The potential long-term environmental health consequences of urban wildfire debris


Birgit Puschner and Pamela Lein from the University of California, Davis share their expert views on the impacts of urban wildfire on chemical contamination in small backyard agriculture

Worldwide, the frequency and severity of wildfires are increasing due to changes in temperature and precipitation patterns consistent with climate change and changes in land use, particularly at the rural-urban interface. The fire problem is particularly acute in Northern California, which has experienced a significant increase in wildfire frequency over the past few decades. In addition to the risk of injury, loss of life and destruction of property, there is increasing appreciation that wildfires pose significant environmental health threats.

Much of the research on adverse health impacts of wildfires has focused on wildfire smoke and recent reviews of this scientific literature conclude there is strong evidence that wildfire smoke exacerbates respiratory ailments, including asthma and chronic obstructive pulmonary disease and contributes to cardiovascular disease. What is less well understood, however, is the potential impacts of wildfire debris on human, animal and ecosystem health.

Debris from urban wildfires is particularly worrying because these fires involve the combustion of building materials, electronic equipment, chemicals and industrial equipment that contain toxic chemicals such as metals, pesticides and persistent organic pollutants (POPs).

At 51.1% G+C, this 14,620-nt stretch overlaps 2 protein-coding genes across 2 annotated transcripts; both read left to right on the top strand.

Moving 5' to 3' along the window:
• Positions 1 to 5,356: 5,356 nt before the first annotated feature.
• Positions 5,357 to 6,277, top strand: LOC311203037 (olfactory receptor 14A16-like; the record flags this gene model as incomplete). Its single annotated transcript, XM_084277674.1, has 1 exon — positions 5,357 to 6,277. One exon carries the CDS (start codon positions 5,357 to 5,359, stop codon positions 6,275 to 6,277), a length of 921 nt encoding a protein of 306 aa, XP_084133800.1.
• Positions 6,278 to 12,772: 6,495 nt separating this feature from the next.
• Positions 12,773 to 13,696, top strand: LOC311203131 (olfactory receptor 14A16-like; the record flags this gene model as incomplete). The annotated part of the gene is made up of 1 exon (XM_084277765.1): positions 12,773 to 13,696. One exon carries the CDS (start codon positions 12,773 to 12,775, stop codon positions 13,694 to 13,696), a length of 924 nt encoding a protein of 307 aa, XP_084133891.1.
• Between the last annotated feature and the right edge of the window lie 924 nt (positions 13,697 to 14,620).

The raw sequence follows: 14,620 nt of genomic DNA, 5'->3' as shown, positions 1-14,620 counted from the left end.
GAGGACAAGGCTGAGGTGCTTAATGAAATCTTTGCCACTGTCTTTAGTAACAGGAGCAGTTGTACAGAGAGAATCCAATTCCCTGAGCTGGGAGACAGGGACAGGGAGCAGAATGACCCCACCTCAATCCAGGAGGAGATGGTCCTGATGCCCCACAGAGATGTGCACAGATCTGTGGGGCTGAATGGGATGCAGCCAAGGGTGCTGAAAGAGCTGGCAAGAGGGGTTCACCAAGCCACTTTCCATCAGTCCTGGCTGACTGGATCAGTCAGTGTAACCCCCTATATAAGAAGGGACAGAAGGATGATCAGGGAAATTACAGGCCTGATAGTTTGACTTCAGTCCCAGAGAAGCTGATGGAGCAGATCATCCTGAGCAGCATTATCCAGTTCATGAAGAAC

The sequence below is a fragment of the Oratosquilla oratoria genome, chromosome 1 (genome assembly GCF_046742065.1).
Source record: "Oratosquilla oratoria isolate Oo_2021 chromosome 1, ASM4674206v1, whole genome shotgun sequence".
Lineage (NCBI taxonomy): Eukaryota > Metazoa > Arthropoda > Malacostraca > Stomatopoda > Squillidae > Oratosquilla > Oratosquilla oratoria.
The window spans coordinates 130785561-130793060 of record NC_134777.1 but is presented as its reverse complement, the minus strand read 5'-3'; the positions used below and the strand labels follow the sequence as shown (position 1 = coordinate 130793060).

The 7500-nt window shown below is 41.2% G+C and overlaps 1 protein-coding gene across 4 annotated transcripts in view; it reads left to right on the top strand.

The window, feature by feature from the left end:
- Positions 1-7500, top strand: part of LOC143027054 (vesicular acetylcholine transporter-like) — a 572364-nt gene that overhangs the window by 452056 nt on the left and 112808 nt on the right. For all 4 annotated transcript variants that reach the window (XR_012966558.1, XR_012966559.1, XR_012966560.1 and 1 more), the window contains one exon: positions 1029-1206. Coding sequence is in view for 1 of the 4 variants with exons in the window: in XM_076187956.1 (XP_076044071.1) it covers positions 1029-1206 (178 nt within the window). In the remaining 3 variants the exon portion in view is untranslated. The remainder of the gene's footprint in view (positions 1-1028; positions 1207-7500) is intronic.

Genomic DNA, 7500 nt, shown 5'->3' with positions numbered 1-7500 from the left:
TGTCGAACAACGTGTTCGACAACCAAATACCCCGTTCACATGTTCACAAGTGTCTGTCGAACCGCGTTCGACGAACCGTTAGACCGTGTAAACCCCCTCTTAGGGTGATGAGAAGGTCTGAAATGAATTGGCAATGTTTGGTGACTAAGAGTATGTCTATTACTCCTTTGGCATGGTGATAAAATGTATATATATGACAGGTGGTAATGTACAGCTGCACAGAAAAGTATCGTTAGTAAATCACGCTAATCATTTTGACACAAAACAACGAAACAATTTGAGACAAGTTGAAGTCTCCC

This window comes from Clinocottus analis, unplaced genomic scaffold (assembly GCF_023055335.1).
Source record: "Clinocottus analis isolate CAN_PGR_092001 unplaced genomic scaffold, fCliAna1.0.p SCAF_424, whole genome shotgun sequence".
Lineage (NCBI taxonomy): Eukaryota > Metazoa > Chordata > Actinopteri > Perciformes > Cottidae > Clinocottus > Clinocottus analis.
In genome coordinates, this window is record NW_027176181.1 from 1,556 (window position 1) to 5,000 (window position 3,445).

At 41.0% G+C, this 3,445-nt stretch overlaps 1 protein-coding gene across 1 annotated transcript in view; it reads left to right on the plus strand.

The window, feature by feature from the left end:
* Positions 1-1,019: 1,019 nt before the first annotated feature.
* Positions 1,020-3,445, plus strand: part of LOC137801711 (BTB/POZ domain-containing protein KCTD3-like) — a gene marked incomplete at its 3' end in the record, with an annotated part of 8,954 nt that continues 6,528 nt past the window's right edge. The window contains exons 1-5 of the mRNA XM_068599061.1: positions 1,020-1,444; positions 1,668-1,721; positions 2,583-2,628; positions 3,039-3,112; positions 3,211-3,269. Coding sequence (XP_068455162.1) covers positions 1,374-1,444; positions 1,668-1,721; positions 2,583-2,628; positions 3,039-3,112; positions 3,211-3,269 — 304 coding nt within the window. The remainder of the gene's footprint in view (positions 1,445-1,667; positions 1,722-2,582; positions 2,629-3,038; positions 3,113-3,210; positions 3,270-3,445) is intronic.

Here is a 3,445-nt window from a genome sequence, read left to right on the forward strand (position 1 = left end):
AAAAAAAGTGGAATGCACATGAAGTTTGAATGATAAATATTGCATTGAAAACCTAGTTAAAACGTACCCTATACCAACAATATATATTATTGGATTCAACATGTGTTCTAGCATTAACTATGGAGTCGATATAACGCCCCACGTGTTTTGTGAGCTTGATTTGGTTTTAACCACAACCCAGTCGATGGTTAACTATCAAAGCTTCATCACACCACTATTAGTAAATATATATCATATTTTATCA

POPs of concern include the polychlorinated biphenyls (PCBs) and polybrominated diphenyl ethers (PBDEs). PCBs are man-made chemicals that were widely produced for diverse industrial applications beginning in the 1930s until their production was banned in 1979 because of their carcino­genic potential and developmental neurotoxicity.

PCBs are found in older electrical transformers, capacitors and light ballasts still in use today and in caulking material, paints and sealants used to construct municipal buildings and homes prior to the 1979 ban. PBDEs are also man-made chemicals that were widely used as flame retardants in various consumer products including foam, plastics and textiles.

Due to health concerns, the state of California began prohibiting the manufacture, distribution and processing of flame-retardant products containing penta- and octa BDEs in 2006. However, human exposure continues because many households have products produced prior to the ban. Moreover, PBDEs are not chemically bound to materials and therefore, leach out of household products into the environment. Like PCBs, PBDEs persist in the environment and biomagnify up the food chain.

Pyrolysis results in the release of PCBs and PBDEs into the environment. Increased PCB concentrations have been documented in air masses associated with fires. The ash from the September 11th 2001 World Trade Center fire in New York City was found to contain excessive PBDE levels. The combustion of man-made materials, particularly electronic equipment, is also associated with the mobilisation of metals. For example, ash debris from the California wildfires from 2007 contained toxic metals, specifically, arsenic, cadmium, copper and lead, at levels associated with long-term health effects in animals and humans.